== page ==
This summer I will travel to the beautiful mountains of Western North Carolina to work at Talisman Summer Camps. This camp is oriented for kids with unique emotional and social characteristics. I am confident this eight-week experience will gear me up for 2½ years of graduate schoolwork in speech-language pathology at Radford University.

 Wahoowah-Wahoowah- Uni-V Virginia!

Garrett Hynson, Doylestown, Pa., economics, College of Arts & Sciences

Completing my degree in three years means that I have an extra year to do something to differentiate myself from my peers who will be graduating in 2014.

Because of AP credits and having taken several semesters with extra credit hours, it was not that difficult for me to finish my degree in three years. Personally, I feel that if you have enough AP credits, and are not either double-majoring or in a two-year program such as the Comm School, it is a no-brainer to finish your degree in three years. This is especially true if you are an out-of-state student, such as myself. Finishing early will save me approximately $50,000.

My best experience outside of class was my involvement in the McIntire Investment Institute, a student-run fund that manages well over $500,000 for the University. This provided me with great experience and education in investment management, and helped me to decide that I would like to pursue this as a career.

From an academic perspective, my best experience was easily a January Term class I took, “Market Insights in Southeast Asia.” Our class spent a week in Indonesia and a week in Vietnam learning about culture, economics, politics and business in the region. This was an incredibly eye-opening experience, and had a great influence on my decision to go abroad after graduation.

Next year, I will be pursuing a Master in Finance at ESADE Business School in Barcelona. I decided to try to get a one-year master’s degree so that I could finish my formal education in four years …

My apartment caught fire in January. This had a tremendous, unforeseen strain on my time, particularly as it occurred right as I was applying to internships and graduate schools, although it will not impact my ability to graduate early. However, while it was a terrible thing, it brought me much closer to all of my roommates and gave me a newfound perspective on life, making me much more appreciative of everything I have.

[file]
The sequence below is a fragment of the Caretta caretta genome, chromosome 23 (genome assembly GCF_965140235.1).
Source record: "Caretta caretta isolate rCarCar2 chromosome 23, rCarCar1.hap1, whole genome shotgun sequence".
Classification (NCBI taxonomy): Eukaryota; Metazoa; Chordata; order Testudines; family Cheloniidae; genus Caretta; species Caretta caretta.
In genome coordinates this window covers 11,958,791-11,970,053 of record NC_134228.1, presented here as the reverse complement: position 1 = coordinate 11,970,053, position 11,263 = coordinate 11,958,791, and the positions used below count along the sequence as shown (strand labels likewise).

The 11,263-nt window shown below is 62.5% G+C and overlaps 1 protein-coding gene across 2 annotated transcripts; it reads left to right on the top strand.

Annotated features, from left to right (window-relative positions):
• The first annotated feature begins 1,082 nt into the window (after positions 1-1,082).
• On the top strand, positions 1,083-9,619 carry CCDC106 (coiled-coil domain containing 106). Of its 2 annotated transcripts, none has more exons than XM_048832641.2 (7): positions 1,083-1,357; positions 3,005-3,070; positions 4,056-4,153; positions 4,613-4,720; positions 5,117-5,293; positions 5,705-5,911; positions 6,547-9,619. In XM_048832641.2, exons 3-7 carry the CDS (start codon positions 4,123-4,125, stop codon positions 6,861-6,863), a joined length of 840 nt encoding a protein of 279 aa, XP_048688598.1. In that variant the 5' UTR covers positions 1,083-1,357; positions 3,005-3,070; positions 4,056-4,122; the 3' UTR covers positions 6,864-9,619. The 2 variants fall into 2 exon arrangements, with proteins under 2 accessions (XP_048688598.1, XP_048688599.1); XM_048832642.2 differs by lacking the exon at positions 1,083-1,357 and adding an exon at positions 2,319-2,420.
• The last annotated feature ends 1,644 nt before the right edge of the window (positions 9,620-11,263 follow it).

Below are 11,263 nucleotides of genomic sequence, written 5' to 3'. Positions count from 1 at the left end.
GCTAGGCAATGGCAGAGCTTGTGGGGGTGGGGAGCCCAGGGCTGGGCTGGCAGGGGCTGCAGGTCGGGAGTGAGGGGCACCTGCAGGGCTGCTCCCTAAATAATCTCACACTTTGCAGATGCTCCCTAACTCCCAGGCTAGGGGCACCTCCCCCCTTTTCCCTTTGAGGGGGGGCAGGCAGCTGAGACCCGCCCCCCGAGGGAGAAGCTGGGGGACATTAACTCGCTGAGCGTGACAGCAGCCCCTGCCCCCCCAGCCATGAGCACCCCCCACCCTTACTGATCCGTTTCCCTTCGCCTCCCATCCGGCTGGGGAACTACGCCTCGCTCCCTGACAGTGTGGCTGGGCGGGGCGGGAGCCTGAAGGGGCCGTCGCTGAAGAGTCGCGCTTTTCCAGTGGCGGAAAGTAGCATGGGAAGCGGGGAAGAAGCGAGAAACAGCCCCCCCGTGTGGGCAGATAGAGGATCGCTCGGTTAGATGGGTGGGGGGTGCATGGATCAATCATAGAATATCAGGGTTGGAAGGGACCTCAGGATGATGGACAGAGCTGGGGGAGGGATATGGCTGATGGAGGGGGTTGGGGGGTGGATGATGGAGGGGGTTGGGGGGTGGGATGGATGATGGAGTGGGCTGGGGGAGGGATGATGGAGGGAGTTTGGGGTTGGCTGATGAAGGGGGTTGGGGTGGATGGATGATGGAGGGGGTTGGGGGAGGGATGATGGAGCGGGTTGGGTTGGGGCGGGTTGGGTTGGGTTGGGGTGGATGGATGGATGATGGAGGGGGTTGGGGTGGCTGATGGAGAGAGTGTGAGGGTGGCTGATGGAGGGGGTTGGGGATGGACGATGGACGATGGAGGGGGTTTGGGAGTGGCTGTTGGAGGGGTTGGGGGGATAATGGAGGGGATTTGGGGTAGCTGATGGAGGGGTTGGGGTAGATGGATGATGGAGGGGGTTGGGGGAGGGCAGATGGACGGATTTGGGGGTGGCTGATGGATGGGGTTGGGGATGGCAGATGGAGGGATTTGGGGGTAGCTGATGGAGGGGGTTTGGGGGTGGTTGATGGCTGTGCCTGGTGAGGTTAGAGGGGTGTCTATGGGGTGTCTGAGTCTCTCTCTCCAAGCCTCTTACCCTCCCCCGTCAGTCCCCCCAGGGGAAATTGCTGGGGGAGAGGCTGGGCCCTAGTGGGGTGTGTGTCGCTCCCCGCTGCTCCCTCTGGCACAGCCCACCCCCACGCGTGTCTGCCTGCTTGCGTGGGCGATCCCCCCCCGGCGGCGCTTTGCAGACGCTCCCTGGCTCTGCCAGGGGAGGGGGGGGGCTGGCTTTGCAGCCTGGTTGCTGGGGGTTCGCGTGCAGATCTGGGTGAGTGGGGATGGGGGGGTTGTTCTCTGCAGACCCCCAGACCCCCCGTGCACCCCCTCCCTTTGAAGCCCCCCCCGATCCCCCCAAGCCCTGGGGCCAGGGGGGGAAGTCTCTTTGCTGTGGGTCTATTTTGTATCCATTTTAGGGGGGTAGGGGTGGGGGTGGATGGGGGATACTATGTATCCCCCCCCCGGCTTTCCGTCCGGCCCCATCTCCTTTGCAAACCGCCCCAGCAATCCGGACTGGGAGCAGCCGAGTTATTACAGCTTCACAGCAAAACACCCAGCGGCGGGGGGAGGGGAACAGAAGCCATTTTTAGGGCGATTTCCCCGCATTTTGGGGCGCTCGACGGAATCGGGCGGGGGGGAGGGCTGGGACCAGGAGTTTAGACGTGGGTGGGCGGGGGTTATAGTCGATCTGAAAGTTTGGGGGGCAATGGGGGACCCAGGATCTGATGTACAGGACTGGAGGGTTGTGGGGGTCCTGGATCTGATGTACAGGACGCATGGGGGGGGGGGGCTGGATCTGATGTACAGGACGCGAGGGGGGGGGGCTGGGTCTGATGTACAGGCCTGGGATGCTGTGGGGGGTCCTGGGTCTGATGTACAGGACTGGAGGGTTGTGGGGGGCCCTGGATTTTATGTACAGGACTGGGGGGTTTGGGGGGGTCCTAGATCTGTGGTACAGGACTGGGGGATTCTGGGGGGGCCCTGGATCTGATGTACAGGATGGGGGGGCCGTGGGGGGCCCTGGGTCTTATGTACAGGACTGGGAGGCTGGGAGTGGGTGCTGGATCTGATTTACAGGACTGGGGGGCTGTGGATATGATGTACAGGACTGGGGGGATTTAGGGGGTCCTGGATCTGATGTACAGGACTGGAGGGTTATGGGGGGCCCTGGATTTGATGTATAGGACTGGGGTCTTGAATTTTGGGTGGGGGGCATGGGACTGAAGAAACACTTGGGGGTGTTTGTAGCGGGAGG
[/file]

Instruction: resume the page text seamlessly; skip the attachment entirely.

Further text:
• Ian Rappaport, Vienna, statistics and economics, College of Arts & Sciences

It means a lot to be able to accomplish something not many students are able to, because I put a lot of time, energy and prior planning into reaching this point. Graduating early validates the rigorous course load I’ve taken during my time at U.Va., often taking classes with peers that were a couple of years ahead of me in school. It also makes the AP-heavy course load I took in high school especially worthwhile. All the work I’ve put in throughout high school and college has had a greater purpose, as it has put me on this accelerated track.

My best experiences involved my time at the Cavalier Daily and on the Virginia Triathlon Team. The friendships I’ve built through those organizations have made my college experience memorable, and I have also learned a lot from each. As sports editor at the Cav Daily and as president of the triathlon club, I’ve developed my leadership skills in the process. 

Next year, I will be staying at U.Va. for the one-year M.S. in Commerce program at the McIntire School of Commerce. I am looking forward to still spending a fourth year at U.Va., but earning a graduate degree in that span of time. Graduating early is particularly valuable in that it saves a year of paying for tuition, which has enabled my parents to help me pay for graduate school next year. 

• Amber Osinga, Lynchburg, environmental sciences, College of Arts & Sciences

High school definitely freed my schedule, allowing me to get straight into my major (environmental sciences), and to start making connections early. With the help and advice of different professors, I was able to explore both my passions – environmental sciences and biology – and was able to obtain the Specialization in Environmental and Biological Conservation.

I always stayed focused and was able to study what I was passionate about immediately. Even though some of my semesters were fast-paced, I was never bored or over-stressed.